One of the biggest challenges facing tech startups in selling internationally, is, well, actually recognizing that they are—or will soon be—selling internationally.
That may seem obvious, but many small technology companies don’t recognize themselves as exporters because, rather than shipping physical goods across a border, they’re often dealing in intangible assets.
In tech, there’s no limitation on where your customers live. Your first sale could be to the United States, India, or Colombia, so making a strategic plan for that reality is imperative. Truth is startups have to set their sights on going global from Day 1.
Why? Because innovative tech startups are made for selling internationally. The key to being successful is to scale up quickly, and the only way you can achieve that kind of growth is by tapping into new global markets. If you compare Canada’s relatively small population of 39.4 million to the world’s eight billion, it’s easy to see how there may be more opportunities for growth and expansion beyond our borders.
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And that’s a good thing because it’s a proven fact that Canadian companies that sell products or services globally are predominately more profitable, productive, innovative, competitive, resilient, and sustainable than businesses that don’t.
Canadian startups need to step up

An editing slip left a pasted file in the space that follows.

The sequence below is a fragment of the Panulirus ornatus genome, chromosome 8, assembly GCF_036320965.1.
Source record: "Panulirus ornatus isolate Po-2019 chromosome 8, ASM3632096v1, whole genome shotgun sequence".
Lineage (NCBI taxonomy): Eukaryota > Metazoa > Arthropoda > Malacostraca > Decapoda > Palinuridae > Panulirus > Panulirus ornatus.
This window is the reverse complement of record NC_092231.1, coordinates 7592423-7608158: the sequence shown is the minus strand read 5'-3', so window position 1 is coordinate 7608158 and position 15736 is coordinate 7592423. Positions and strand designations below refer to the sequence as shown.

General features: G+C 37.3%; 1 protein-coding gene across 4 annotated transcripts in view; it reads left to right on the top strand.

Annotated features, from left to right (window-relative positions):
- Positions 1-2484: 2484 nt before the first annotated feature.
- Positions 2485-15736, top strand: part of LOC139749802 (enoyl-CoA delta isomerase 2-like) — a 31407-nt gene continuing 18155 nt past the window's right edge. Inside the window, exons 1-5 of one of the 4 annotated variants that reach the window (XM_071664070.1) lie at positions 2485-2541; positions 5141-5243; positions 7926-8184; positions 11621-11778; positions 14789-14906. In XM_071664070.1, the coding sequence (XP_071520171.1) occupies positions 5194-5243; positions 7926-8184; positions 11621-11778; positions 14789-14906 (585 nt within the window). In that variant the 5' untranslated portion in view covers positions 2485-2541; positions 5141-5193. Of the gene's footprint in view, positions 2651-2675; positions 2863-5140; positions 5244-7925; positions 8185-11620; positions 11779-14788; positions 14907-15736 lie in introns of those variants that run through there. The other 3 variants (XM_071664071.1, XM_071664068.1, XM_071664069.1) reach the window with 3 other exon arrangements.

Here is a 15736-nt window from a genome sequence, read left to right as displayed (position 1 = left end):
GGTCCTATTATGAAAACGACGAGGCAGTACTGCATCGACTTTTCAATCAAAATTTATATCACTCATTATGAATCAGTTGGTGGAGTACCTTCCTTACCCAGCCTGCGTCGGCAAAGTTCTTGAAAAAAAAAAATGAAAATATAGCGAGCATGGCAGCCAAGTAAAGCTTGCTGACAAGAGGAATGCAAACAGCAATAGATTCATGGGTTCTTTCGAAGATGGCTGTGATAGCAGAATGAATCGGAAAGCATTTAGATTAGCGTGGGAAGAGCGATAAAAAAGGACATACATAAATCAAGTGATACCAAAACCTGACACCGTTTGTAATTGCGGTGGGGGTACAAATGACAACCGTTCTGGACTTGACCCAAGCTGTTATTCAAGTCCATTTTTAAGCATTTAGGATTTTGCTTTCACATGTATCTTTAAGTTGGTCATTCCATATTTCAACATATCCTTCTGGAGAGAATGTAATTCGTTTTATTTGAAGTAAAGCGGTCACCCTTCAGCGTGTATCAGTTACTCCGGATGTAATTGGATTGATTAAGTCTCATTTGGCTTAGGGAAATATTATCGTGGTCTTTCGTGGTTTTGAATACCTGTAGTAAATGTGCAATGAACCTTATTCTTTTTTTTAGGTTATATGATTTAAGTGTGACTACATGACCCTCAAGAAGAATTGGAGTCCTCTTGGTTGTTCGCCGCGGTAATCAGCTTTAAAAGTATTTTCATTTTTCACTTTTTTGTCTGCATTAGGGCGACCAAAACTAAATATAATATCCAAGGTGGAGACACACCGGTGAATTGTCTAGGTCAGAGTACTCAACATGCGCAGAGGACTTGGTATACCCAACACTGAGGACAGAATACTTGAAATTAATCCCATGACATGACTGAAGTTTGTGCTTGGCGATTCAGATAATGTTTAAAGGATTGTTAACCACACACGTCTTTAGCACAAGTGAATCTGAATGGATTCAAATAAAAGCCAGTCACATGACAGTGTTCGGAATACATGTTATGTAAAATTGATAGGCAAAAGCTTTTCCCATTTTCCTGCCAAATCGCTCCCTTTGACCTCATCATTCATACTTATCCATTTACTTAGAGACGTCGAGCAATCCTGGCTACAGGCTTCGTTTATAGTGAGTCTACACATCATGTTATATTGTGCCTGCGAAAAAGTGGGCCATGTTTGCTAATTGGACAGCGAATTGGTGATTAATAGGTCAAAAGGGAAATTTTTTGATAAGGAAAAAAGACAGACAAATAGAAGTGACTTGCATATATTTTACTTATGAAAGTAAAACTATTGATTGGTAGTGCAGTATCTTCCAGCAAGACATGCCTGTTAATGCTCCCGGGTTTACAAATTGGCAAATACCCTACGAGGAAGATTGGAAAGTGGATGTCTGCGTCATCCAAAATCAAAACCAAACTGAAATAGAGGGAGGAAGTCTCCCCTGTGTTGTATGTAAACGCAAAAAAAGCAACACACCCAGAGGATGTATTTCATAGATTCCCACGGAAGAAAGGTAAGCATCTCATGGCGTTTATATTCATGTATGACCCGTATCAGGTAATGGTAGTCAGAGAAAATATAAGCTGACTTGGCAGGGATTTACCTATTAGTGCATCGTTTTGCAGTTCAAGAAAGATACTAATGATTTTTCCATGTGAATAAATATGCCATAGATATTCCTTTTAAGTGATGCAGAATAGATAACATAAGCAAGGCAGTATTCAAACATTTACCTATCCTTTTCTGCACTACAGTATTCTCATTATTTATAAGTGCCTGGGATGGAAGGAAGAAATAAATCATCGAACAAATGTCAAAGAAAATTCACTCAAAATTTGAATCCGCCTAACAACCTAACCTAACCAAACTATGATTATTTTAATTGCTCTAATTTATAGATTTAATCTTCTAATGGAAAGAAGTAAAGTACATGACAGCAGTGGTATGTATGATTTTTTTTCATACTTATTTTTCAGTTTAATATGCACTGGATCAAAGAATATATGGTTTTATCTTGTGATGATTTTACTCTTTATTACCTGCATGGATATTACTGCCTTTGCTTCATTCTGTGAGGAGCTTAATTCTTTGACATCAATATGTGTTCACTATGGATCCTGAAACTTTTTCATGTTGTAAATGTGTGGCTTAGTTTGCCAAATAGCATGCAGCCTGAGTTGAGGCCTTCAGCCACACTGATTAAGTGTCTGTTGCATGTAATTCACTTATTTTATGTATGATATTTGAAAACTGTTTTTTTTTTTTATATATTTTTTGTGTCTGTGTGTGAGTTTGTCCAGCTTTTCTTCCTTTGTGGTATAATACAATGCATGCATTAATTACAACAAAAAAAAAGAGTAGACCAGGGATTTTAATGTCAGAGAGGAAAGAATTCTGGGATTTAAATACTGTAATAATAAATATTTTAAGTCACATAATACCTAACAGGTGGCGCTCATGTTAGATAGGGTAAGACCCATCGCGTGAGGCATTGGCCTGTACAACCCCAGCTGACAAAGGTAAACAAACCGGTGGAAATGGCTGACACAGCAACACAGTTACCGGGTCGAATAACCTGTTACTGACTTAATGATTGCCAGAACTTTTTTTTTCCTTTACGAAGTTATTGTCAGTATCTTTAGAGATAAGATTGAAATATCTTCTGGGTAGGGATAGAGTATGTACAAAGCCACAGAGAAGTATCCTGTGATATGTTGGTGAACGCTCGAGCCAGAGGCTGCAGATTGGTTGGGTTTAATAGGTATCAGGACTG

According to Innovation, Science and Economic Development Canada (ISED), as of December 2021, there were 1.21 million employer businesses in Canada. Of these:
- 1.19 million (97.9%) were small businesses;
- 22,700 (1.9%) were medium-sized businesses; and
- 2,868 (0.2%) were large businesses.
Given that the vast majority of businesses in Canada are small, the greatest opportunity for them to scale and grow to medium-sized companies is to build, plan, and prepare for international opportunities from early inception. This will ensure that they’re more agile, competitive, innovative and gain greater market share faster.
The risk is real, but so are the solutions
For small- and medium-sized enterprises (SMEs)— especially tech startups—it can be daunting to take on so many roles and responsibilities. From research to trying to obtain financing, every team member must wear multiple hats to help the business grow and succeed.
It’s not surprising then that Canada’s SMEs are hesitating to dive into the global market. Compared to larger businesses, they not only have fewer resources to learn about international markets and regulatory compliance, but they also face greater challenges for growth. This is especially true for companies seeking financing as they’re generally small, have no long-term financial statements, and no physical assets or inventory.
Canadian startups also grapple with trade inexperience, a management talent gap, and a risk-averse culture towards entrepreneurs.
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In my network, I’m sometimes asked how serious the risks really are, especially if you’re not shipping physical goods. Not only are the risks real for even technology companies, but in our shifting political and economic world climate, they’re changing all the time. Take for instance soaring interest rates we’ve witnessed over the past year, which have made raising the next round of funding for expansion for small tech companies that much more difficult.